These fears were unfounded. Decades after its publication, the text remains rightly canonical. Atwood writes with precision and clarity: words are economical and used wisely, the horror of a scene deftly conveyed with the spreading bloodstain over a hanged and hooded figure where a mouth should be. Not only is the writing masterful, but the cautionary tale remains relevant – frighteningly so. It’s no exaggeration to say that it feels prescient, that not only do women all over the world live in societies with little regard for their human rights, but also that hard-won freedoms of bodily autonomy for women in developed nations are only ever one despot away from being revoked.  You only have to look at who is in power in present-day America and the resolve of their closest advisors to bring down liberal democracy. More than thirty years on, The Handmaid’s Tale is as relevant and important as ever.

‘Perspective is necessary. Otherwise there are only two dimensions. Otherwise you live with your face squashed against a wall, everything a huge foreground, of details, close-ups, hairs, the weave of the bedsheet, the molecules of the face. Your own skin like a map, a diagram of futility, crisscrossed with tiny roads that lead nowhere. Otherwise you live in the moment which is not where I want to be.’

Book Review | The Guilty Feminist by Deborah Frances-White

I’ve loved Deborah Frances-White’s podcast, The Guilty Feminist, since it was first released in 2015, and I was reading books about feminism for at least five years before that – so it’s fair to say that I’m the ideal audience for this book. And it did not let me down.

‘Why do women always have to be defined by the most famous person they went to bed with? I don’t want to be defined by Jon Hamm or Justin Trudeau (two men I think we all assume I’ll have a memorable sexual relationship with before I die).’

With her trademark humour, wit and insight, Deborah takes on 21st century feminism in an inclusive, thoughtful way. She doesn’t pretend to have all the answers, but alongside exploring the obstacles in our path, she offers practical strategies to navigate situations. I found her unapologetic advice about being a woman in the workplace brilliant in its simplicity.

‘When we speak like that we are undermining our own brilliance. We are saying, ‘It’s all right if you don’t agree with me, because it was only an idea.  There’s no need for a confrontation because I will withdraw rather than fight.’’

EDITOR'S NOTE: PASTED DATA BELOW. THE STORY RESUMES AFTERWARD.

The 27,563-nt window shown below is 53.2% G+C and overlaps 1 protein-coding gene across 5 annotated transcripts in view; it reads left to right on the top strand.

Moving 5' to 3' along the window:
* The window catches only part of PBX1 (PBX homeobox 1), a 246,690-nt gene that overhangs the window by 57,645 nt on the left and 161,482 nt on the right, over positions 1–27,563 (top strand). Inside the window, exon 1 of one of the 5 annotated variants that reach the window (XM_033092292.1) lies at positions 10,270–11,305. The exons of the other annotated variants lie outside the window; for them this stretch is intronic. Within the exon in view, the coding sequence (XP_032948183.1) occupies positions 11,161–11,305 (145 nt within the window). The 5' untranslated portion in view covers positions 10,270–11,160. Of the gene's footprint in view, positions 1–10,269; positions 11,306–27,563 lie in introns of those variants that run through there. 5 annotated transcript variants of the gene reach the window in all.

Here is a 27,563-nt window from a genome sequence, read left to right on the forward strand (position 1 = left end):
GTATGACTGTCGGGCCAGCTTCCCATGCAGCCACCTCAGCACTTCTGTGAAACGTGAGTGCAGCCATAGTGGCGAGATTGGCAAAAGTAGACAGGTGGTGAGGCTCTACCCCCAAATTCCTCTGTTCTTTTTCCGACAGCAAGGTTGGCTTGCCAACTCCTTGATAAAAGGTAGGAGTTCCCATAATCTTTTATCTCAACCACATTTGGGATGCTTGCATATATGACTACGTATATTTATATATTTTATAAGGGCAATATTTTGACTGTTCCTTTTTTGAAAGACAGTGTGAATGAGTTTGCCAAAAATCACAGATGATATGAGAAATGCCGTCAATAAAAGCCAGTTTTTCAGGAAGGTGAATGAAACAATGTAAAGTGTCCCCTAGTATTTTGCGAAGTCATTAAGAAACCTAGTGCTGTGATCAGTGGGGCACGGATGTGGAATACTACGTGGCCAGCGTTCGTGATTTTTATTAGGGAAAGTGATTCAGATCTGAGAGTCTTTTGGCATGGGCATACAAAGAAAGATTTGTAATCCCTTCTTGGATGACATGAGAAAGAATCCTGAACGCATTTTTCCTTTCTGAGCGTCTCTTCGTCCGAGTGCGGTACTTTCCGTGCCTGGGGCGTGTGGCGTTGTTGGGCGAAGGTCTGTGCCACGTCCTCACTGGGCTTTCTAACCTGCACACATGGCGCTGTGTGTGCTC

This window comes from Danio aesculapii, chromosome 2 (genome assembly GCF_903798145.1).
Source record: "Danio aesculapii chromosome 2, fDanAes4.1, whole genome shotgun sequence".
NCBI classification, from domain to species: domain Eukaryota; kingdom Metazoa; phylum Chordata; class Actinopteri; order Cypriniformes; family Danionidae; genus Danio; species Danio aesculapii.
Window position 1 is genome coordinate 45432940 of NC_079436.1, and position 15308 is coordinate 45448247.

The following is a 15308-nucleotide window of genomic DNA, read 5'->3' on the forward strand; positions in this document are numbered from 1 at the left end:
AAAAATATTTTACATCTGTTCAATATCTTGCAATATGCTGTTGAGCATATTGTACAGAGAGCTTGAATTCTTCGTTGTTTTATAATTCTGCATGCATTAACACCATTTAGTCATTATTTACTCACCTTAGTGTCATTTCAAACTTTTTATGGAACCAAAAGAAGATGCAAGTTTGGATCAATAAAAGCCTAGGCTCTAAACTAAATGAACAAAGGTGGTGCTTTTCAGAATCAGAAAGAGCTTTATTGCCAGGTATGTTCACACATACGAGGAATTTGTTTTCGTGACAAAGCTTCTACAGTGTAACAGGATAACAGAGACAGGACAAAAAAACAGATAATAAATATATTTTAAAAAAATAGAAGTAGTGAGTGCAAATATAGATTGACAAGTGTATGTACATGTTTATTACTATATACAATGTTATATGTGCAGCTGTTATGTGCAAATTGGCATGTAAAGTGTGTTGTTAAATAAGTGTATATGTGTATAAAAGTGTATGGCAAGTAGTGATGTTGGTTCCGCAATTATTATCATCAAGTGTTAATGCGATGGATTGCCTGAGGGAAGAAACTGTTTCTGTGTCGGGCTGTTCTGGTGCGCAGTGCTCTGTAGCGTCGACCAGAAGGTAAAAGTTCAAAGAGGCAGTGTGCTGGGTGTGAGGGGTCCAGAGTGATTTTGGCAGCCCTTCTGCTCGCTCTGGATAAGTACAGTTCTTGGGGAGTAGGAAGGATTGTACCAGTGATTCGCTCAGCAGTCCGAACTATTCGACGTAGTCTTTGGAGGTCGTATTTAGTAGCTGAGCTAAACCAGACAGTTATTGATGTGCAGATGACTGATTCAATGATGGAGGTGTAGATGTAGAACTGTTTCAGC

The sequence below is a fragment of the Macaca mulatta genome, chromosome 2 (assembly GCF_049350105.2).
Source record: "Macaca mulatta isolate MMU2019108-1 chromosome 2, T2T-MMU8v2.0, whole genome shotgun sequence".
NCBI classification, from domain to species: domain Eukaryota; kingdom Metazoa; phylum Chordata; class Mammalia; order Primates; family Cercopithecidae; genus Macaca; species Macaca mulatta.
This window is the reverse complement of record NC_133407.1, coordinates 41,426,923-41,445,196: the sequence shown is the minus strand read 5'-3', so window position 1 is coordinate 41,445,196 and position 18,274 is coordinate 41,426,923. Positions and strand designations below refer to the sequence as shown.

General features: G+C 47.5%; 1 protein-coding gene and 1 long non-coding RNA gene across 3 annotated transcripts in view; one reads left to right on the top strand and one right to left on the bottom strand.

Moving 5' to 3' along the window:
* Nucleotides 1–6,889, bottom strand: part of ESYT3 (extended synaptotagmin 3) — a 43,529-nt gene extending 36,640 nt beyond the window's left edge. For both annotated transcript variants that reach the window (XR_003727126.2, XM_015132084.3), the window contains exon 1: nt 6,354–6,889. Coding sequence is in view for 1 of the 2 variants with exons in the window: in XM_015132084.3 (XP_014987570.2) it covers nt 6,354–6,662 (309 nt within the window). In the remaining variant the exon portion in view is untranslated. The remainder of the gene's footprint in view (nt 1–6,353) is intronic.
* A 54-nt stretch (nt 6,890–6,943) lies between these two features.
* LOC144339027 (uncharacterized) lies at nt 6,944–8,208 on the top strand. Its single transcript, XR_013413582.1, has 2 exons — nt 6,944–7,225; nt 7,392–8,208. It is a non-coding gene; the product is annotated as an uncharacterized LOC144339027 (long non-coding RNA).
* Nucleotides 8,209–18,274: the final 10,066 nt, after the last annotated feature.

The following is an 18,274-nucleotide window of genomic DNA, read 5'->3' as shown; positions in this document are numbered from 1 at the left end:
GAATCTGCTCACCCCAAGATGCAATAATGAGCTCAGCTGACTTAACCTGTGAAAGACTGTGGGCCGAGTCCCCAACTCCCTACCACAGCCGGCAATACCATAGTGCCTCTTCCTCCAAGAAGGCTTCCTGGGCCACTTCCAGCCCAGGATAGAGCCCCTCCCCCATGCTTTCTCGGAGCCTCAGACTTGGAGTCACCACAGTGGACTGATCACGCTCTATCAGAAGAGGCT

‘Women, if you are in a meeting for one hour with six people, you need to speak for 10 minutes over that period. I do not care what you are saying. Practise being heard.’

She’s not one to shy away from difficult topics, nor is she afraid to practise what she preaches, using her privilege to concede the platform to women who have the lived experiences she never will – women of colour, LGBT, disabled women – making this a space for incredibly rich and diverse insights. It’s not diversity for diversity’s sake, but rather a true embodiment of intersectional feminism: bringing awareness of the many varied and valid experiences of women from all walks of life.

In her chapter ‘Enemy Lines’, she talks about men. She talks about the dangerous rise of MRAs (Men’s Rights Activists) and their flagrant, violent and alarming misogyny. She also recognises that: ‘Some men are tools of the patriarchy. Some men are victims of it. Many are both.’ In lighter episodes, she also remarks –

‘Some days I don’t know how the patriarchy let us have makeup. They usually get all the good stuff. Most guys have no option for makeup without ridicule. That means they wake up in the morning, look in the mirror and think, ‘Well, that’s as good as I’m going to look all day.’

Deborah has also transcribed some of her most stand-out moments on the podcast, the Brexit speech (that I listened to on repeat in the aftermath of the referendum) and her feminist twist on the famous Once More Unto the Breach speech from Henry V.

‘I am angry about Brexit. I am angry that entitled, smug, privileged, powerful men got in a big red bus and told poor people lies so that they could have even more entitled, smug, privileged power. Even though they knew it would make those poor people poorer.’

She finds a way of expressing and navigating these dark and dangerous times in an accessible way, recognising that we are all a mass of contradictions, that there is no one ‘pure’ feminism and liking Pretty Woman or not knowing the full works of Maya Angelou doesn’t make us bad feminists.

It’s funny, candid, moving – and also instructive, and a rallying cry. It’s everything I hoped it would be.